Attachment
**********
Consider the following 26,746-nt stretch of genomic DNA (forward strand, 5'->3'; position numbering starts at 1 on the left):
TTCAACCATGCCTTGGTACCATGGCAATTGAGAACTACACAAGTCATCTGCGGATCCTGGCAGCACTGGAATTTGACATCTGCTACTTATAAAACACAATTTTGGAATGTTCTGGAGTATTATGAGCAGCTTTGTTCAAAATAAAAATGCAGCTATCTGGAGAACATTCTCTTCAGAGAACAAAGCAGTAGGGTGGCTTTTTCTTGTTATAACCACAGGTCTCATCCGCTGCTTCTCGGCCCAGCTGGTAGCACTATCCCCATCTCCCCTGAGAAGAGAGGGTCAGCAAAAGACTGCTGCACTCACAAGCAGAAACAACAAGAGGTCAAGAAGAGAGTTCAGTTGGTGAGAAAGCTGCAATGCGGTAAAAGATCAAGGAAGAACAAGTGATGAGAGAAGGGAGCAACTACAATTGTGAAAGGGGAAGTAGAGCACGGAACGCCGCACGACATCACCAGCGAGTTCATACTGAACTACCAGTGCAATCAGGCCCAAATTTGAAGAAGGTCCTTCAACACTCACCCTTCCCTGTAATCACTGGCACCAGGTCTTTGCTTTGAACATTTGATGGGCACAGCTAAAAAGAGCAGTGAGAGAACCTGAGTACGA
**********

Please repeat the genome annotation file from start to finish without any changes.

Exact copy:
Consider the following 26,746-nt stretch of genomic DNA (forward strand, 5'->3'; position numbering starts at 1 on the left):
TTCAACCATGCCTTGGTACCATGGCAATTGAGAACTACACAAGTCATCTGCGGATCCTGGCAGCACTGGAATTTGACATCTGCTACTTATAAAACACAATTTTGGAATGTTCTGGAGTATTATGAGCAGCTTTGTTCAAAATAAAAATGCAGCTATCTGGAGAACATTCTCTTCAGAGAACAAAGCAGTAGGGTGGCTTTTTCTTGTTATAACCACAGGTCTCATCCGCTGCTTCTCGGCCCAGCTGGTAGCACTATCCCCATCTCCCCTGAGAAGAGAGGGTCAGCAAAAGACTGCTGCACTCACAAGCAGAAACAACAAGAGGTCAAGAAGAGAGTTCAGTTGGTGAGAAAGCTGCAATGCGGTAAAAGATCAAGGAAGAACAAGTGATGAGAGAAGGGAGCAACTACAATTGTGAAAGGGGAAGTAGAGCACGGAACGCCGCACGACATCACCAGCGAGTTCATACTGAACTACCAGTGCAATCAGGCCCAAATTTGAAGAAGGTCCTTCAACACTCACCCTTCCCTGTAATCACTGGCACCAGGTCTTTGCTTTGAACATTTGATGGGCACAGCTAAAAAGAGCAGTGAGAGAACCTGAGTACGA